by David Espo
WASHINGTON (AP)—Far-reaching legislation aimed at reining in Wall Street marks the latest and likely the last major achievement by President Barack Obama and the Democratic-controlled Congress, an 18-month partnership that strove simultaneously to fix a battered economy and enact sweeping changes to health care, education and more.
|MADAME SPEAKER—House Speaker Nancy Pelosi, D-Calif., center, reaches out to Rep. Barney Frank, D-Mass., left, Sen. Christopher Dodd, D-Conn., right after signing the financial reform legislation bill on Capitol Hill, July 15.
Whatever the longer term impact—the most far-reaching changes in the health care legislation won’t start until 2014—the immediate aftermath is unemployment that scrapes double digits and deficits far deeper than Obama and his allies inherited in January 2009.
The Republicans who worked ceaselessly to thwart the president’s agenda are emboldened, while Democrats who voted it into law brace for majority-threatening election losses.
“Did they do the right thing for the public interest? I think so, but that depends on your values,” said James Thurber, professor and director of the Center for Congressional & Presidential Studies at American University. “You are elected, you get power, you govern and you change things the way you said you would.”
That doesn’t mean you’ll be rewarded.
“They’re going to get punished for it,” Thurber said, in part because the economy has not responded strongly, but also because midterm elections are rarely kind to the party in control of the White House.
That’s the long view—the political pendulum swings—a perspective rarely if ever in fashion in Congress and certainly not in the run-up to an election. It also masks a perennial debate about the proper role of government in the economy, in health care, in the auto industry, in energy policy and other areas.
“If we had health care sooner, if we had energy sooner, if we had the education bill sooner, they were all three pillars of job creation, and that would have resulted in more jobs created by now,” Speaker Nancy Pelosi said at a news conference on July 15. The 2009 economic stimulus legislation has created or saved 3.6 million jobs, she added, using an estimate that Republicans challenge.
“Without it, we would never have dug out of the deep recession that the Bush administration had taken us in,” Pelosi said.
It was anything but an apology for the policies she, Senate Majority Leader Harry Reid and others have pursued relentlessly, but something of a lament that the Senate can’t act as quickly as the House. Frustrated, House Democrats compiled a list of bills that they have cleared but still await action in the Senate. It runs to 345 items.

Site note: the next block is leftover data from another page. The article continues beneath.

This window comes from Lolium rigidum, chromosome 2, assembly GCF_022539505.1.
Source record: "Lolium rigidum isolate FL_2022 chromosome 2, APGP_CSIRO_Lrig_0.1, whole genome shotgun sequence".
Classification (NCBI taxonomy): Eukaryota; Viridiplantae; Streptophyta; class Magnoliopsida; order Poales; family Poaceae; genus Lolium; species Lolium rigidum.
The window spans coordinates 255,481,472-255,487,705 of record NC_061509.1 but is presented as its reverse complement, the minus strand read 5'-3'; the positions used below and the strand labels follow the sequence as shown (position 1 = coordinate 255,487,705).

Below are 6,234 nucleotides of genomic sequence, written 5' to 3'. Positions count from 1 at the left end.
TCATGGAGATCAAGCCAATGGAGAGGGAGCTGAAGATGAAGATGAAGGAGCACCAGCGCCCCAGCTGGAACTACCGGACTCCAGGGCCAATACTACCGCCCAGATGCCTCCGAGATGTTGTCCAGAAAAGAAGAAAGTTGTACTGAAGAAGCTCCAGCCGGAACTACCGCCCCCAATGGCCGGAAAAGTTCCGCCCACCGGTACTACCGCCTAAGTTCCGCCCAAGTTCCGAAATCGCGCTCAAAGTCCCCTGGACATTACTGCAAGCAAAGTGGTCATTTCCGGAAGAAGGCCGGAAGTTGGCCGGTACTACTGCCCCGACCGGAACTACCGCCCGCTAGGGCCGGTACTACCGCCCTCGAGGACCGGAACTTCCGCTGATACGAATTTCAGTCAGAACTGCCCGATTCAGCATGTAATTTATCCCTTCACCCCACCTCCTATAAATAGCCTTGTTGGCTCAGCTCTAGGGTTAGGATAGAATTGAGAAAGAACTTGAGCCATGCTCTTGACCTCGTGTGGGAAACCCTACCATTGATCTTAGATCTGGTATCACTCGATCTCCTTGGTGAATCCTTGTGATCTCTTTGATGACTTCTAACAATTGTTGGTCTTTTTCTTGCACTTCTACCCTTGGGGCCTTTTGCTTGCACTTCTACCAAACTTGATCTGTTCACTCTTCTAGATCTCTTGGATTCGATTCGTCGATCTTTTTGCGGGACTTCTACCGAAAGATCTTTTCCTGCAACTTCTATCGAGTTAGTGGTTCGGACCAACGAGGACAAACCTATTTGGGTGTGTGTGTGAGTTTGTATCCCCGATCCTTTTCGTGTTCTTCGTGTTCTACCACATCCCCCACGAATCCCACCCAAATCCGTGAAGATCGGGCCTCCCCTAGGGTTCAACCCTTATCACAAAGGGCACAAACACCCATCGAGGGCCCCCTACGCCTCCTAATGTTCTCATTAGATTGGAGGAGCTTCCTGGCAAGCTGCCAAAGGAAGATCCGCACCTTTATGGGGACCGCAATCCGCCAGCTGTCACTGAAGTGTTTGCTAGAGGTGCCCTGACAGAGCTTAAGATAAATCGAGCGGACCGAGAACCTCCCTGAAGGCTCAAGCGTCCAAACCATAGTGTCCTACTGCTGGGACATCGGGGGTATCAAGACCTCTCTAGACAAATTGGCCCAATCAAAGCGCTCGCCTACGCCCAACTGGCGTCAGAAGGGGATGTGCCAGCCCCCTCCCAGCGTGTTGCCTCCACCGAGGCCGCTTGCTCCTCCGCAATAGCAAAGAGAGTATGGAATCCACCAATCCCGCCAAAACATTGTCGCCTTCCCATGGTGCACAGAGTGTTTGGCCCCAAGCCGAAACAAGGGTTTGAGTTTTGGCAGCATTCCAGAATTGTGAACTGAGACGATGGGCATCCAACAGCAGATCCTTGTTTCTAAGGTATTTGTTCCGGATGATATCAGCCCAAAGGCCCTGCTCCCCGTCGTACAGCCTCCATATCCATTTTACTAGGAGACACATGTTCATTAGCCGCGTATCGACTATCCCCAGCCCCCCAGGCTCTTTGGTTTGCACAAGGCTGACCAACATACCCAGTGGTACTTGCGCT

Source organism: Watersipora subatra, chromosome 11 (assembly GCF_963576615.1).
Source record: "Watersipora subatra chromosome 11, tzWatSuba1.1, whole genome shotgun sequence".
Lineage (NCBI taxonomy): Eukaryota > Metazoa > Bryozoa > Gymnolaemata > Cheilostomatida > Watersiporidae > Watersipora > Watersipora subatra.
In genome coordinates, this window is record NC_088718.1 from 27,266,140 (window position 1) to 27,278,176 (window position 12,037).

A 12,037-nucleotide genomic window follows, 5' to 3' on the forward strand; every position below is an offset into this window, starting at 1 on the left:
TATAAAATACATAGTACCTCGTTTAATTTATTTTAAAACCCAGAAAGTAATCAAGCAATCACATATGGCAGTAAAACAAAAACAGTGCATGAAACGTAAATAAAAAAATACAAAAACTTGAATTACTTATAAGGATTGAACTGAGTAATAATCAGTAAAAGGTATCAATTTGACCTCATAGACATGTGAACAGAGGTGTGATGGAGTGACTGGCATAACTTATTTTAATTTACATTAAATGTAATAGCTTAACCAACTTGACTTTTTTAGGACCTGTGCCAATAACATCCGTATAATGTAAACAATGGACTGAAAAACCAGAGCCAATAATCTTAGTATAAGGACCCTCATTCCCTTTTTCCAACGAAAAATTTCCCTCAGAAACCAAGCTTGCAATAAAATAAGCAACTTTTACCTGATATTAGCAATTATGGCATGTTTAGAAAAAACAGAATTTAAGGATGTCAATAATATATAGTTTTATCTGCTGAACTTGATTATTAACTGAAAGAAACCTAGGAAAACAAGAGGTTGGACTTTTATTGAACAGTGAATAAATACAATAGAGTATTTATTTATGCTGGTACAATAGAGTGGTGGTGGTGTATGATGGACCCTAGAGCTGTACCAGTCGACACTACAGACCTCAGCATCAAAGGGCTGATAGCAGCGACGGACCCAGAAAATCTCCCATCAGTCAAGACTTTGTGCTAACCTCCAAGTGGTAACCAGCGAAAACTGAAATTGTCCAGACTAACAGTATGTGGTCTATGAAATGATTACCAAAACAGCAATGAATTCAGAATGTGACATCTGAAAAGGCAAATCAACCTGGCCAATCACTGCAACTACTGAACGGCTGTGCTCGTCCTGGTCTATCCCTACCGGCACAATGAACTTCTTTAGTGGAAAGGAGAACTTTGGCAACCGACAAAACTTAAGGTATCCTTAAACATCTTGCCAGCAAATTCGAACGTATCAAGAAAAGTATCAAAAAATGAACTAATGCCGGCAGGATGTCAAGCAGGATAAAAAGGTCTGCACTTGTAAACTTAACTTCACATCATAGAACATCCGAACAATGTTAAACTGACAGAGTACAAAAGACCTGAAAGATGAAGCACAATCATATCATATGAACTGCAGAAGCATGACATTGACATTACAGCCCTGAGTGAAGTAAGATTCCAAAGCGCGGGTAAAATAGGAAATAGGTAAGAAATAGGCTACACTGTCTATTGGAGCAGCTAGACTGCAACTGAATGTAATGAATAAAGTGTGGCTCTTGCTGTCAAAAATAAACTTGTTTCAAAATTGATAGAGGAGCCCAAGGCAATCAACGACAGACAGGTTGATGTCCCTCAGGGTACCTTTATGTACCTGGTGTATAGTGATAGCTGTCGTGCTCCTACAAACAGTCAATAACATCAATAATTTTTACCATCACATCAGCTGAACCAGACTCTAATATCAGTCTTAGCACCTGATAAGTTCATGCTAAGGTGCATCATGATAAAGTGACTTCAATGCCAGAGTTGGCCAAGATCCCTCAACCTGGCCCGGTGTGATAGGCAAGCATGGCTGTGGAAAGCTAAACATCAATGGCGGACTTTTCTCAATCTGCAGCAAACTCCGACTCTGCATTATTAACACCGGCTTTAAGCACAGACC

Not surprisingly, there are far fewer if-onlys at the moment among Republicans, politically ascendant after losing seats in two straight elections.
“In every case, the administration saw a crisis and used it to achieve some other long-desired goal of the left. And the crisis remained,” Sen. Mitch McConnell of Kentucky said in a speech a few hours before the financial regulation bill won final approval.
McConnell, Boehner and nearly all fellow Republicans voted against that bill, as well as the other major measures that Obama, Pelosi and Reid pushed to passage: The $787 billion economic stimulus bill; the $1 trillion health care measure designed to extend coverage to millions who now lack it; the more generous student loans made possible by stripping banks of their lucrative role as lending middlemen.
A separate measure, passed in 2009, expanded health care for children of lower and middle-income families.
After eight years of a Republican presidency, the Democrats pursued numerous other priorities over 18 months.
Obama signed legislation giving the Food and Drug Administration authority to regulate advertising, marketing, and manufacturing of tobacco products. Another bill overrode a Supreme Court ruling, strengthening the rights of women and others who allege they were victims of discrimination on the job. Democrats also enacted hate crime legislation.
With less than four months remaining until the elections and a lame-duck session of Congress likely this fall, Obama is on track to win confirmation for Elena Kagan to the Supreme Court, his second pick in two years. An extension of unemployment benefits is all but certain. Democrats hope to overturn the Pentagon policy against homosexuals serving openly in the military.
Reid intends to seek passage of a slimmed-down energy bill that includes greater liability for BP in the oil spill in the Gulf of Mexico. But even if it passes, it will fall far short of the sweeping plan Obama outlined to control carbon emissions. That’s one of the 345 stalled measures on the House list, and one that some rank and file moderates would like to have back.
Democrats may also yet attempt to roll back tax cuts from the Bush era that benefit those at the highest income levels.
For the most part, though, the major legislative record is complete for Democrats who took office 18 months ago.
But not the argument.
“I think it ought to be repealed,” House Republican Leader John Boehner of Ohio said of the financial legislation, even before it had cleared. The bill “gives far too much authority to federal bureaucrats to bail out virtually any company in America they decide ought to be bailed out,” he added.
Obama rebutted from the White House. “We can’t afford another financial crisis, just as we’re digging out from the last one.”